Magazine article Nutrition Health Review

Margaret Nofzinger on Tracking Fertility

Magazine article Nutrition Health Review

Margaret Nofzinger on Tracking Fertility

Article excerpt

The natural signs of fertility can easily be missed or misinterpreted, even if you know the methods for detecting them, and especially if you are having fertility problems. Medical writer Margaret Nofziger answers women's questions on some of the finer points of tracking fertility.

Q: My temperature stays low for about 50 days, then it gets higher for only 12 days. Am I ovulating?

A: Probably. You sometimes have long cycles of 60 days. It is taking a long time for your follicles to get enough hormone stimulus to ovulate, about 50 days.

But if your temperature does eventually go

up, then you are ovulating, and, if all else is

normal, you can conceive.

You can see that in a 50 or 60 day cycle, it

would be easy to miss having intercourse at

ovulation. Watch your mucus for signs of

approaching fertility.

Q: In one cycle, my temperature rose, but in two other months, it didn't. What is happening?

A: If this happens regularly, you might only be ovulating every few months. It will be more difficult to conceive but, we hope, not impossible.

Q: I have lots of fertile-looking mucus late in my cycle, after ovulation seems to be over. It starts about a week to 10 days past my ovulation mucus. Am I possibly ovulating twice?

A: No, you are not ovulating twice in one cycle, unless it is within a few hours with fraternal twins. That fertile-looking mucus late in your cycle is a result of hormonal changes leading to your period.

Your basal body temperature may also fall

right before your period. The hormone that

keeps your BBT high and your mucus scant

starts to fade a day or two before your

period.

Q: My temperature jumps around quite a bit in the first part of my cycle, before ovulation. Once I ovulate, it gets high and stays there, but I wonder about that first part.

A: It is quite all right for your temperature to be a little wild in the early segment of your cycle. Some women's temperatures stay low at this time, and some jump around. But you will find out, in general, that the temperatures before ovulation are lower than those after ovulation.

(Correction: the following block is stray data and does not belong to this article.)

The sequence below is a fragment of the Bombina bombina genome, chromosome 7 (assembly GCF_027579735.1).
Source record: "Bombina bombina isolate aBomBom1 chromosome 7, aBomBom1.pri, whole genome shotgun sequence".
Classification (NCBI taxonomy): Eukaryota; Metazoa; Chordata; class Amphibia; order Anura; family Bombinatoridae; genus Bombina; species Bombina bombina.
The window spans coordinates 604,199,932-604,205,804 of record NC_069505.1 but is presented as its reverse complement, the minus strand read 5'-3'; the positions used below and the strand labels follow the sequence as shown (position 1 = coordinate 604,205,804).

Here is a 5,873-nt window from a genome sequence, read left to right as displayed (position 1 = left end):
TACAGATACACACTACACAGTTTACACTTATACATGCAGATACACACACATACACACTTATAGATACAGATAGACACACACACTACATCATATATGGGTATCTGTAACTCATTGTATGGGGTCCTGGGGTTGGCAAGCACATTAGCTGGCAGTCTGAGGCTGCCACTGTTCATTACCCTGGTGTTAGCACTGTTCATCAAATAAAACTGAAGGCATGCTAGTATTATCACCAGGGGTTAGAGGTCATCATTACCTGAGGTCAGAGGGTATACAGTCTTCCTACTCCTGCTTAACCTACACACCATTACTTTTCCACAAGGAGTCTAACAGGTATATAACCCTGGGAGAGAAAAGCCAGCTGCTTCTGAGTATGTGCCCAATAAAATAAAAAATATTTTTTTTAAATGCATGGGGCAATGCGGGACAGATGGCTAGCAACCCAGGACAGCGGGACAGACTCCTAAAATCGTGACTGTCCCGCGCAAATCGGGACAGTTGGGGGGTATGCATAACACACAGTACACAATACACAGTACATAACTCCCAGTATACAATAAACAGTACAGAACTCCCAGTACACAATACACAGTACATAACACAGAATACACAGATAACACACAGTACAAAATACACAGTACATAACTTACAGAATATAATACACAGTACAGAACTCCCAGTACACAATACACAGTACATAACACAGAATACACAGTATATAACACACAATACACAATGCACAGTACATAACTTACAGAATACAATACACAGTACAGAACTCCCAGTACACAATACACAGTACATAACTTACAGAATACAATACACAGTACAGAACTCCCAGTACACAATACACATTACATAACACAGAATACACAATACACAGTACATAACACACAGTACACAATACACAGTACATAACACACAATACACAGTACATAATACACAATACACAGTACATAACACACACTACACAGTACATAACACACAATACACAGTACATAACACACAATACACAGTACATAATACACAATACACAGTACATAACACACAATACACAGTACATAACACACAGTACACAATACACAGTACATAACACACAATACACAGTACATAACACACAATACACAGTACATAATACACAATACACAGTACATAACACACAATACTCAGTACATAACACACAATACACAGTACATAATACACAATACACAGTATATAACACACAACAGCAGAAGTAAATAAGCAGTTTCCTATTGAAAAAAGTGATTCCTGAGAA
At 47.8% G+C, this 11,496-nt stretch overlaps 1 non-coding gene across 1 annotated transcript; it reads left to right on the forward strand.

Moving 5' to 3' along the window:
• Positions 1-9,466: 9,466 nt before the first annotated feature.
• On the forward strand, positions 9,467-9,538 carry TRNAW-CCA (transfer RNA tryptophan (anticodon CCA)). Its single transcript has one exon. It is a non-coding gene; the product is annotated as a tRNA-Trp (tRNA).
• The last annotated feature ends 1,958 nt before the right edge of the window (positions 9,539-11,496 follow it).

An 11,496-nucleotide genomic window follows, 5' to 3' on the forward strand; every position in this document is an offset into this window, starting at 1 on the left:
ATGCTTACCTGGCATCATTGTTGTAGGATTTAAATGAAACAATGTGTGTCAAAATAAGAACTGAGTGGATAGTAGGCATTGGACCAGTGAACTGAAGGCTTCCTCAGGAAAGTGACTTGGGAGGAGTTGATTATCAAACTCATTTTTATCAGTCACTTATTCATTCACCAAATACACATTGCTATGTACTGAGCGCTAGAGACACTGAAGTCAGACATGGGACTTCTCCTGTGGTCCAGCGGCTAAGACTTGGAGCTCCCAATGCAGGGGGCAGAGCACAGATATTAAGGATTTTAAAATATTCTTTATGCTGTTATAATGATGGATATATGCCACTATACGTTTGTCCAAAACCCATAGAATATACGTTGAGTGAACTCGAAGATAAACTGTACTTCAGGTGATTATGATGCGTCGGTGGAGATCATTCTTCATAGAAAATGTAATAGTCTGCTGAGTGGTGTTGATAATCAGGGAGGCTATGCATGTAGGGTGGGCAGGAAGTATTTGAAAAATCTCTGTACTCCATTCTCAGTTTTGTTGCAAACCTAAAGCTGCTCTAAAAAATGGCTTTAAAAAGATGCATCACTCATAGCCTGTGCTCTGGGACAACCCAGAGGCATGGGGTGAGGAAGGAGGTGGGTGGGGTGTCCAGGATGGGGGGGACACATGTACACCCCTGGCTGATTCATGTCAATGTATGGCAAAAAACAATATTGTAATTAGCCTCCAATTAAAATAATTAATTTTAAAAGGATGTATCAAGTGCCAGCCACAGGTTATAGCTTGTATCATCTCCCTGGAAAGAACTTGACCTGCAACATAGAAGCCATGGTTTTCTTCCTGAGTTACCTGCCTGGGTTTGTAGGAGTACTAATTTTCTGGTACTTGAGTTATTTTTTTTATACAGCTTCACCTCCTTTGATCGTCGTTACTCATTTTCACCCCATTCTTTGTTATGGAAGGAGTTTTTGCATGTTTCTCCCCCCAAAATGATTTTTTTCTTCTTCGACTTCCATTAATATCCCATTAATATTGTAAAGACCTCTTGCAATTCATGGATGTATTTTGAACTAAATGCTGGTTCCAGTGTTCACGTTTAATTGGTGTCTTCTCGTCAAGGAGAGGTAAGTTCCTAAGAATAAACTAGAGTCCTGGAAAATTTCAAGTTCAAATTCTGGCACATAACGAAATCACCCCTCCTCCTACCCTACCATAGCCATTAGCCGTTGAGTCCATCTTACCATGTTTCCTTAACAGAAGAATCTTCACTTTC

Q: I get a lot of mucus before I have intercourse, after I've been dry all day. Is this fertile mucus ?

A: It may be fertile mucus from your cervix, or it may be from the lubricating glands right inside your vagina.

If you check your mucus when you are ready

to have intercourse, it may be the local

lubricating mucus. But if you check before

you are even thinking about having intercourse

and it is wet and slippery, it is probably fertile

mucus from your cervix.

If there is any doubt, go ahead and have

intercourse.

Q: I am very regular with my menstrual cycle. Does this mean I am ovulating.?

A: You cannot tell by your regularity. You can have a period every 26 to 29 days and not ovulate.

If you have cramps and a heavy flow, you are

more likely to be ovulating. An anovulatory

cycle (a cycle without ovulation) often results

in a light, painless period. However, many

women who do ovulate have scant periods.

The only way really to tell is to keep a basal

temperature chart. A biphasic curve (low

early, high later) is evidence of probable

ovulation. A flat curve usually is indicative of

an anovulatory cycle.

Q: My cycles vary a lot in length. The last eight have been 30 days, 27, 25, 32, 34, 26, 32, and 28 days,- respectively. Is this a problem.?

A: No. It is quite normal for the cycles to vary as yours do. Most women have some variation in their cycle length. The "every 28 days" woman is the exception, not the rule. This has nothing to do with your fertility.

Q: My husband had a sperm count done, and it was 25 million. …

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